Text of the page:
Crackdown Takes Aim At Check-Cashing Scams

By Anita Huslin
Washington Post Staff Writer
Thursday, October 4, 2007

The general pitch may be built around a sob story, a promise of lottery winnings, a foreign business offer or a work-at-home opportunity. But the bottom-line offer is the same: We'll send you a check, you cash it at your bank, and you keep a portion and send the rest back to us.

Americans appear to be increasingly susceptible to such scams, according to U.S. Postal Inspection Service investigators, who yesterday announced a crackdown. They said they intercepted 540,000 checks worth more than $2.1 billion mailed to U.S. residents in the first eight months of the year. They said 77 people had been arrested in connection with the schemes -- 60 in the Netherlands, 16 in Nigeria and one in Canada.

Aided by authorities in those countries and in Britain, investigators said, they had traced many of the come-ons to a shifting network of Nigerians who, with a few computers, cellphones and bank routing numbers, have been cashing in on the naivete, goodwill or complicity of Internet users.

Three of the alleged perpetrators are in prison in New York awaiting trial, they said; four others will be extradited to the United States from the Netherlands for prosecution. Individuals on the check-cashing end of the scheme in the United States have been questioned, they said, though none has been prosecuted.

"A year ago, we started to see an increase in the number of fake checks coming into the United States," said Greg Campbell, the inspector in charge of global security and investigations for the inspection service. "The financial industry was losing approximately $1 billion a year."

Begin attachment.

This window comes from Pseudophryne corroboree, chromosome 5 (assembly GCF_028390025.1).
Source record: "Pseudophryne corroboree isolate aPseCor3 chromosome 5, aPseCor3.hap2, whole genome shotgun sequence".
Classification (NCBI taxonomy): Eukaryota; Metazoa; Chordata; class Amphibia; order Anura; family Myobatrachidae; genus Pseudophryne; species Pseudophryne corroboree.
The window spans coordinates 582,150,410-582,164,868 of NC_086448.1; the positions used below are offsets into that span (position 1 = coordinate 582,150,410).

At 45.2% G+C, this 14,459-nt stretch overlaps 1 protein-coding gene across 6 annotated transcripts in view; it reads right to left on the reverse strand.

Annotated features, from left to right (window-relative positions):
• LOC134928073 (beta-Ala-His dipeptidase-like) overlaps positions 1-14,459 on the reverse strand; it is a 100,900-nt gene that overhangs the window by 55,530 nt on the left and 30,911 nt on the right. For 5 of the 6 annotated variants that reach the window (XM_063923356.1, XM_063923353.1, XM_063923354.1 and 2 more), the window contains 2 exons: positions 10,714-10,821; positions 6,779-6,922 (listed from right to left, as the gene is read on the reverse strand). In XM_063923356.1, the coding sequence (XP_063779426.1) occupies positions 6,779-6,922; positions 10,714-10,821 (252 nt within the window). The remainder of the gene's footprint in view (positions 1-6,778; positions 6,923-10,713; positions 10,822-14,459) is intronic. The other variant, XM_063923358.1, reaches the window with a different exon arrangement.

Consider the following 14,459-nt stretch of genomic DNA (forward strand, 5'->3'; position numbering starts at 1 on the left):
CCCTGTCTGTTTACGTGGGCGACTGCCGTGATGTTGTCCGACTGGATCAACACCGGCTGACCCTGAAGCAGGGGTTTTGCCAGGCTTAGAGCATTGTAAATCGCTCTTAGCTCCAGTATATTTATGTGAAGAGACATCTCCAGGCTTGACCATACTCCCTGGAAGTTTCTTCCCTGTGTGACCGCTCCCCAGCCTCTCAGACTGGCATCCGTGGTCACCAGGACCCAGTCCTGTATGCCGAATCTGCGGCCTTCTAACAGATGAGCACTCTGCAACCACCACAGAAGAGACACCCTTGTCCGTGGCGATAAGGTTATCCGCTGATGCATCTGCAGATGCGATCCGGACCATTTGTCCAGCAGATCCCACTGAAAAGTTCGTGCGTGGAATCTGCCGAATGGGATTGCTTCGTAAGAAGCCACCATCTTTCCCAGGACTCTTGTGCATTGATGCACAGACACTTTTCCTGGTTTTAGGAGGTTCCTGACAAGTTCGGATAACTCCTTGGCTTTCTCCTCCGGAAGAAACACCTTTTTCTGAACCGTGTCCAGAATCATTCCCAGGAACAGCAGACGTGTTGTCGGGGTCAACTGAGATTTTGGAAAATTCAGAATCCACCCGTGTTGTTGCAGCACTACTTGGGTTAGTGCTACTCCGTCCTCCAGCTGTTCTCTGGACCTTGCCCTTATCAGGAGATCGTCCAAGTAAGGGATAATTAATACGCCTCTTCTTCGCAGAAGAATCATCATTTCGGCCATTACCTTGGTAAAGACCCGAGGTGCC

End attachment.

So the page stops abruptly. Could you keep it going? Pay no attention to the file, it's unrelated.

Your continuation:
People ranging from high school students to senior citizens have bitten, investigators said.

Sometimes, the story might go, the target has won money in a lottery; the "lottery" sends a check and asks the winner to wire or send back "transfer fees." Or the scammer will say he is a foreign businessman who needs help transferring money out of his country and offer payment to an American who will help by cashing his check.

In one case in New York, a university professor was taken for $1.2 million by a story that he had inherited $40 million. In another, the victim believed that the check was an advance on a government grant and that he needed to send a check to receive the full amount.

Officials said they had frozen the Nigerian assets of the alleged scammers, including $50,000 in a bank account in Lagos, several houses and at least one Mercedes. Much of the money gained through fake-check scams fuels prostitution and drug and human trafficking from Nigeria, said Johan van Hartskamp, who as Amsterdam police commissioner worked with the United States on what was dubbed Operation Dutch Treat.

He described the delivery system for fake checks: To avoid the scrutiny a Nigerian postmark would draw, operators would smuggle the checks out of the country by hiding them behind paintings, in shipments of shoes with secret compartments or sewn into suits and other clothing. Then, other members of the cells would mail the checks to Canada or Spain, and then to the United States.

People who cashed the checks would send back most of the money to their contact and keep a percentage. But then their banks would inform them that the checks were not real, and that they wanted their money back.

Investigators said it may be that Americans are susceptible to such scams because they assume banking industry laws will protect them. Plus, "it's always exciting for people to learn they've won anything," said Susan Grant, vice president of public policy at the National Consumers League. "Those types of scams are particularly seductive."

Yesterday, the Postal Inspection Service announced a public information campaign -- its Web site is http://fakechecks.org-- to educate consumers about such fraud.


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